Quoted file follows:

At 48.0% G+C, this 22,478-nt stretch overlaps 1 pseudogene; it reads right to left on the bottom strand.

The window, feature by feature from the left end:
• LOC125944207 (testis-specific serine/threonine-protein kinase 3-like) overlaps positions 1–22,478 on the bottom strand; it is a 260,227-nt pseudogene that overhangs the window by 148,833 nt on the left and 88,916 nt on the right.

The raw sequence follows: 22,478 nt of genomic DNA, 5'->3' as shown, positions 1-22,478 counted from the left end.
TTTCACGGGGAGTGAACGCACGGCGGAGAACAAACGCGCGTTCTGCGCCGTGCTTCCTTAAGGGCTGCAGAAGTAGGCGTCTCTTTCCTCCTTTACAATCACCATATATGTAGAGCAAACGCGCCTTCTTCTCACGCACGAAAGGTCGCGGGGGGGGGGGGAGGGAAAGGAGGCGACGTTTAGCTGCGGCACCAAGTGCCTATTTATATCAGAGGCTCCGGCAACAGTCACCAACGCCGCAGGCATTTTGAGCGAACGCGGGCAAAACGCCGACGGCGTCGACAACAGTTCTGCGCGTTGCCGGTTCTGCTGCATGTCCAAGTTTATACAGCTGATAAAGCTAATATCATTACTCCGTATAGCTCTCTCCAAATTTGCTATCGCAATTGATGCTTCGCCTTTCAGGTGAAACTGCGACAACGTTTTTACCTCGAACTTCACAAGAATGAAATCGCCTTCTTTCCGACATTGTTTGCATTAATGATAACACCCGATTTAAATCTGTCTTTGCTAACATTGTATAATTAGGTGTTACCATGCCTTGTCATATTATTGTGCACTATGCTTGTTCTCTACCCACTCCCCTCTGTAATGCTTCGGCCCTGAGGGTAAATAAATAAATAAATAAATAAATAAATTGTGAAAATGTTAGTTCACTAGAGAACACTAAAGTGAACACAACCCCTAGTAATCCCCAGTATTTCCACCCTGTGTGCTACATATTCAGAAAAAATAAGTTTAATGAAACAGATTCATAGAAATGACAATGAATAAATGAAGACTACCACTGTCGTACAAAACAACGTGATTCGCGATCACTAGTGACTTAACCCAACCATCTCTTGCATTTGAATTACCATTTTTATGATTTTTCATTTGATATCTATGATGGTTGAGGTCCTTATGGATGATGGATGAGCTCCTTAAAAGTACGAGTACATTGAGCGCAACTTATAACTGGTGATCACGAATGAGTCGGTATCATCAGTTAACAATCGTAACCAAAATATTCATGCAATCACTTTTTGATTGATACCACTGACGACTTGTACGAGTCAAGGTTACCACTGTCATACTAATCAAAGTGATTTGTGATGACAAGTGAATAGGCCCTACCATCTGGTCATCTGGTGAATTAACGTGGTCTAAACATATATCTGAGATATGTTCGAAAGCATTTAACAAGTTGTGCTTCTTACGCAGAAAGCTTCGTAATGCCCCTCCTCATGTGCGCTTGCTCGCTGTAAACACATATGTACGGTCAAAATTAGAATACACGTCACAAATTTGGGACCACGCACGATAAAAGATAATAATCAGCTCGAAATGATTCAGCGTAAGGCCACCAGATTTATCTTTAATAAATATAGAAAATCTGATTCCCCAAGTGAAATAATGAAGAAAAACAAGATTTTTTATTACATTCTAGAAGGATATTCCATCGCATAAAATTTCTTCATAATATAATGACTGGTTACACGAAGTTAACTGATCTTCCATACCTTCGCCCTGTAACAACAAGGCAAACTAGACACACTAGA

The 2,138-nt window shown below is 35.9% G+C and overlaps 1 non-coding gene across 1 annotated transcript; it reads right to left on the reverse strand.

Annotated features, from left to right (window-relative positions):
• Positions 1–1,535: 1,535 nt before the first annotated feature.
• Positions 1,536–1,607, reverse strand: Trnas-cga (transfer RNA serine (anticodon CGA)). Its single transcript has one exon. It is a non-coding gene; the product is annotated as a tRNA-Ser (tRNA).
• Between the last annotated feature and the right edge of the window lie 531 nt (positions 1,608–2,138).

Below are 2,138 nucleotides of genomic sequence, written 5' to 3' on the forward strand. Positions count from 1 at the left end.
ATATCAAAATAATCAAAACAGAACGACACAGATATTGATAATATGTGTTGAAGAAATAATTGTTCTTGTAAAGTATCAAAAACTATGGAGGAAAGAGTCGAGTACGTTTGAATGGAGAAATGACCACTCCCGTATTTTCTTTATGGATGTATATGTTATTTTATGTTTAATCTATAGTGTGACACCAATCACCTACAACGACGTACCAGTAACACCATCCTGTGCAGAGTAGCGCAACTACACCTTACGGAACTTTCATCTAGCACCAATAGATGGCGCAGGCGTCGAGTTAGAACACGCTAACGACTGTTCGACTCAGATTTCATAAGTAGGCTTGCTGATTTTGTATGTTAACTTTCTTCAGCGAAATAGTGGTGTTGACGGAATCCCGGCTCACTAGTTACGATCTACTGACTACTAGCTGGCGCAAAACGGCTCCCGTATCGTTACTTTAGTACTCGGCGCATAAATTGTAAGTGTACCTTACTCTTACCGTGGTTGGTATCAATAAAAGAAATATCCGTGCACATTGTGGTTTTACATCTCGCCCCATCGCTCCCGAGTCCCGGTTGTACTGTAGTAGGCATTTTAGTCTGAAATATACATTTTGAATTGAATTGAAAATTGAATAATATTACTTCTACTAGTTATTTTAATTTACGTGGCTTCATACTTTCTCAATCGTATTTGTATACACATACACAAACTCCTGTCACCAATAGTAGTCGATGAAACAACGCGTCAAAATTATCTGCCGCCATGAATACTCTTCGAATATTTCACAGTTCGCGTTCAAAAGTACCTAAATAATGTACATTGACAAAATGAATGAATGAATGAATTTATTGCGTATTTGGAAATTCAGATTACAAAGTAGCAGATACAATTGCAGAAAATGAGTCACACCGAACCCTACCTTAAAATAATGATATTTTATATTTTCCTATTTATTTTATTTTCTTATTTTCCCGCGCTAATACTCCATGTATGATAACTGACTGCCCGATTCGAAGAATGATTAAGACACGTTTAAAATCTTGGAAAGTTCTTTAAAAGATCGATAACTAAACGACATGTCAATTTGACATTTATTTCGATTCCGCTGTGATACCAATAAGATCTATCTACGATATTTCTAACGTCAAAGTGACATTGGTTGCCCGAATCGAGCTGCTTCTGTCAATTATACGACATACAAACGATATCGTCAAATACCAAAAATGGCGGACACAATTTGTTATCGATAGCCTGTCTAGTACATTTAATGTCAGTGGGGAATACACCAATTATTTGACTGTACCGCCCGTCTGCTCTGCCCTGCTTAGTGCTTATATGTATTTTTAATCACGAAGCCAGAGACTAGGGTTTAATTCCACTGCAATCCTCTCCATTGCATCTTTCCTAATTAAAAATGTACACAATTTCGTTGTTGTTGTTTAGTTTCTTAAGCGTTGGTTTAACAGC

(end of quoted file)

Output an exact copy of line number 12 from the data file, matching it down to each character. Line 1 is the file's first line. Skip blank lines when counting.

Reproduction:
ATATCAAAATAATCAAAACAGAACGACACAGATATTGATAATATGTGTTGAAGAAATAATTGTTCTTGTAAAGTATCAAAAACTATGGAGGAAAGAGTCGAGTACGTTTGAATGGAGAAATGACCACTCCCGTATTTTCTTTATGGATGTATATGTTATTTTATGTTTAATCTATAGTGTGACACCAATCACCTACAACGACGTACCAGTAACACCATCCTGTGCAGAGTAGCGCAACTACACCTTACGGAACTTTCATCTAGCACCAATAGATGGCGCAGGCGTCGAGTTAGAACACGCTAACGACTGTTCGACTCAGATTTCATAAGTAGGCTTGCTGATTTTGTATGTTAACTTTCTTCAGCGAAATAGTGGTGTTGACGGAATCCCGGCTCACTAGTTACGATCTACTGACTACTAGCTGGCGCAAAACGGCTCCCGTATCGTTACTTTAGTACTCGGCGCATAAATTGTAAGTGTACCTTACTCTTACCGTGGTTGGTATCAATAAAAGAAATATCCGTGCACATTGTGGTTTTACATCTCGCCCCATCGCTCCCGAGTCCCGGTTGTACTGTAGTAGGCATTTTAGTCTGAAATATACATTTTGAATTGAATTGAAAATTGAATAATATTACTTCTACTAGTTATTTTAATTTACGTGGCTTCATACTTTCTCAATCGTATTTGTATACACATACACAAACTCCTGTCACCAATAGTAGTCGATGAAACAACGCGTCAAAATTATCTGCCGCCATGAATACTCTTCGAATATTTCACAGTTCGCGTTCAAAAGTACCTAAATAATGTACATTGACAAAATGAATGAATGAATGAATTTATTGCGTATTTGGAAATTCAGATTACAAAGTAGCAGATACAATTGCAGAAAATGAGTCACACCGAACCCTACCTTAAAATAATGATATTTTATATTTTCCTATTTATTTTATTTTCTTATTTTCCCGCGCTAATACTCCATGTATGATAACTGACTGCCCGATTCGAAGAATGATTAAGACACGTTTAAAATCTTGGAAAGTTCTTTAAAAGATCGATAACTAAACGACATGTCAATTTGACATTTATTTCGATTCCGCTGTGATACCAATAAGATCTATCTACGATATTTCTAACGTCAAAGTGACATTGGTTGCCCGAATCGAGCTGCTTCTGTCAATTATACGACATACAAACGATATCGTCAAATACCAAAAATGGCGGACACAATTTGTTATCGATAGCCTGTCTAGTACATTTAATGTCAGTGGGGAATACACCAATTATTTGACTGTACCGCCCGTCTGCTCTGCCCTGCTTAGTGCTTATATGTATTTTTAATCACGAAGCCAGAGACTAGGGTTTAATTCCACTGCAATCCTCTCCATTGCATCTTTCCTAATTAAAAATGTACACAATTTCGTTGTTGTTGTTTAGTTTCTTAAGCGTTGGTTTAACAGC